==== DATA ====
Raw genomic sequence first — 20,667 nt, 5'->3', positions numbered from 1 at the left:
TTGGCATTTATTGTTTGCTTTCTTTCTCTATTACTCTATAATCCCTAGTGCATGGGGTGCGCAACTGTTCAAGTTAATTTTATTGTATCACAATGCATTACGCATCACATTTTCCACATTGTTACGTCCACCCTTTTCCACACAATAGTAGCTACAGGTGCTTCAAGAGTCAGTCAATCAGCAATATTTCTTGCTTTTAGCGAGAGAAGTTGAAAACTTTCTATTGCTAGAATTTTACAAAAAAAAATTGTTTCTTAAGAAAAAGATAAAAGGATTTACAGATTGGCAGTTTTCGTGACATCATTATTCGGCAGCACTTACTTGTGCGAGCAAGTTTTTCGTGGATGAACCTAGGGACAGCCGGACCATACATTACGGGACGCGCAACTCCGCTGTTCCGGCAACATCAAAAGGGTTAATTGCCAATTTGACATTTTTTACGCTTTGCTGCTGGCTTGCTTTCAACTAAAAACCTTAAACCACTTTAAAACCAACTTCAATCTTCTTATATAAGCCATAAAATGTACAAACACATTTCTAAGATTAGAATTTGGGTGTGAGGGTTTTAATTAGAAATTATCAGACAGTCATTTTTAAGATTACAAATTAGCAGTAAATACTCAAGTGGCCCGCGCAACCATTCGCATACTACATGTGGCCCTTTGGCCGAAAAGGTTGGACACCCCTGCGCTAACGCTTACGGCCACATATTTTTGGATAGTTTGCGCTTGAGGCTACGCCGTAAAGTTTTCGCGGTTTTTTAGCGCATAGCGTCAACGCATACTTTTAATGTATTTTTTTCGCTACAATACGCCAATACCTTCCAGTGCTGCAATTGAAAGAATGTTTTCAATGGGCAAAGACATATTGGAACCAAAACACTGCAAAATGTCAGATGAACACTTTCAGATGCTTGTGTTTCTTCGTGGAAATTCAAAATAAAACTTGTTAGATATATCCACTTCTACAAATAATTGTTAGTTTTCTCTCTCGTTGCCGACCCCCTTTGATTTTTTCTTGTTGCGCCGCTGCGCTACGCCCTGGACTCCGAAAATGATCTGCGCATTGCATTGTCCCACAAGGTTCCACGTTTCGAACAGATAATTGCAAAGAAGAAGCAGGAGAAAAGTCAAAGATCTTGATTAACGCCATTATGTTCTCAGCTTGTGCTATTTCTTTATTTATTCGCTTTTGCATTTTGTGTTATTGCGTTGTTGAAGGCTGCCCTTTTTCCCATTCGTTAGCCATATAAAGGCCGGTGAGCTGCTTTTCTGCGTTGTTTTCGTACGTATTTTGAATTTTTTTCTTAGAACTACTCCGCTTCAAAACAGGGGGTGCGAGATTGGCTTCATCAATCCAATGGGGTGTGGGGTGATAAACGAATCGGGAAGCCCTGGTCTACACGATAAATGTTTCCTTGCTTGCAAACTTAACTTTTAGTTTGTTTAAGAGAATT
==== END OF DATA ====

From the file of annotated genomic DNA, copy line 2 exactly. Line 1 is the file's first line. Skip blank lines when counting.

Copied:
TTGGCATTTATTGTTTGCTTTCTTTCTCTATTACTCTATAATCCCTAGTGCATGGGGTGCGCAACTGTTCAAGTTAATTTTATTGTATCACAATGCATTACGCATCACATTTTCCACATTGTTACGTCCACCCTTTTCCACACAATAGTAGCTACAGGTGCTTCAAGAGTCAGTCAATCAGCAATATTTCTTGCTTTTAGCGAGAGAAGTTGAAAACTTTCTATTGCTAGAATTTTACAAAAAAAAATTGTTTCTTAAGAAAAAGATAAAAGGATTTACAGATTGGCAGTTTTCGTGACATCATTATTCGGCAGCACTTACTTGTGCGAGCAAGTTTTTCGTGGATGAACCTAGGGACAGCCGGACCATACATTACGGGACGCGCAACTCCGCTGTTCCGGCAACATCAAAAGGGTTAATTGCCAATTTGACATTTTTTACGCTTTGCTGCTGGCTTGCTTTCAACTAAAAACCTTAAACCACTTTAAAACCAACTTCAATCTTCTTATATAAGCCATAAAATGTACAAACACATTTCTAAGATTAGAATTTGGGTGTGAGGGTTTTAATTAGAAATTATCAGACAGTCATTTTTAAGATTACAAATTAGCAGTAAATACTCAAGTGGCCCGCGCAACCATTCGCATACTACATGTGGCCCTTTGGCCGAAAAGGTTGGACACCCCTGCGCTAACGCTTACGGCCACATATTTTTGGATAGTTTGCGCTTGAGGCTACGCCGTAAAGTTTTCGCGGTTTTTTAGCGCATAGCGTCAACGCATACTTTTAATGTATTTTTTTCGCTACAATACGCCAATACCTTCCAGTGCTGCAATTGAAAGAATGTTTTCAATGGGCAAAGACATATTGGAACCAAAACACTGCAAAATGTCAGATGAACACTTTCAGATGCTTGTGTTTCTTCGTGGAAATTCAAAATAAAACTTGTTAGATATATCCACTTCTACAAATAATTGTTAGTTTTCTCTCTCGTTGCCGACCCCCTTTGATTTTTTCTTGTTGCGCCGCTGCGCTACGCCCTGGACTCCGAAAATGATCTGCGCATTGCATTGTCCCACAAGGTTCCACGTTTCGAACAGATAATTGCAAAGAAGAAGCAGGAGAAAAGTCAAAGATCTTGATTAACGCCATTATGTTCTCAGCTTGTGCTATTTCTTTATTTATTCGCTTTTGCATTTTGTGTTATTGCGTTGTTGAAGGCTGCCCTTTTTCCCATTCGTTAGCCATATAAAGGCCGGTGAGCTGCTTTTCTGCGTTGTTTTCGTACGTATTTTGAATTTTTTTCTTAGAACTACTCCGCTTCAAAACAGGGGGTGCGAGATTGGCTTCATCAATCCAATGGGGTGTGGGGTGATAAACGAATCGGGAAGCCCTGGTCTACACGATAAATGTTTCCTTGCTTGCAAACTTAACTTTTAGTTTGTTTAAGAGAATT